By Joanne Bladd
New campus will take up to 150 students each year and specialise in Islamic archeology
University College London (UCL) on Wednesday announced it will open a campus in the tiny Gulf state of Qatar in 2011, the first British university to do so.
The new institution, which will be known as UCL-Q, will take up to 150 students each year and eventually offer masters’ degrees in archeology, conservation and museum studies.
Outreach programmes will also be offered to local schools, and are expected to reach 1,300 schoolchildren a year.
Professor Michael Worton, UCL Vice-Provost, called the deal a “bridge between the Arab world and the West."
At least twelve of UCL’s existing faculty from its Institute of Archaeology will relocate to Doha, under the terms of the contract. Staff will be expected to take on teaching responsibilities at Qatar University and a number of campuses in Doha’s Education City.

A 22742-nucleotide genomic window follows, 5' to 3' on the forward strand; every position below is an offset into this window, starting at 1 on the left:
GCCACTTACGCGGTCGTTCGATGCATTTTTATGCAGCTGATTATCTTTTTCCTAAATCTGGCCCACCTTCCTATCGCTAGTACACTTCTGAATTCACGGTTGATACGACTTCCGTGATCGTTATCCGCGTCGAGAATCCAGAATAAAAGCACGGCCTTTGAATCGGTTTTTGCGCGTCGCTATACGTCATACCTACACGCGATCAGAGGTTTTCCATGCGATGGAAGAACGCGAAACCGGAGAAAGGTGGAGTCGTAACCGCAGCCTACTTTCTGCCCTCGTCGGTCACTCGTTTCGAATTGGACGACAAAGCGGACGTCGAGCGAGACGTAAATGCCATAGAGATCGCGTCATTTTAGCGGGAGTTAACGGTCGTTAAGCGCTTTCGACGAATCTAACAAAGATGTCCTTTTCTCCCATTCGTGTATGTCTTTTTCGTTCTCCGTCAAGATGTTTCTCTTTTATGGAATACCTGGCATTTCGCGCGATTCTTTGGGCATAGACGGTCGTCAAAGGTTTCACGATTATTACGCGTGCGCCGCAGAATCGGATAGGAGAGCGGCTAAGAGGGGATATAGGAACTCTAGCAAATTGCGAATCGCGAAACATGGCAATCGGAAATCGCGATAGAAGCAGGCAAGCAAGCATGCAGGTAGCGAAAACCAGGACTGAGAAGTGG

No details of student fees have been released, but British universities with existing international campuses charge up to £10,000 ($16,139) per student.
The deal, which was inked with the Qatar government, is the latest in the growing export of Western higher education to the Gulf region. The emirate is already home to branches of Weill Cornell Medical College, Carnegie Mellon University and Georgetown University.
The Qatari state is understood to be funding part of UCL venture, through a unit of the Qatar Foundation.
Commenting on the deal, British universities and science minister David Willetts said: “This new and exciting partnership is an excellent example of the sort of collaboration the UK wants to see more of.”
The Qatar deal is the latest in a number of overseas ventures for UCL. The British university has a branch in Australia, with UCL’s School of Energy and Resources, Adelaide, and a joint venture with the Nazarbayev University in Astana, Kazakhstan.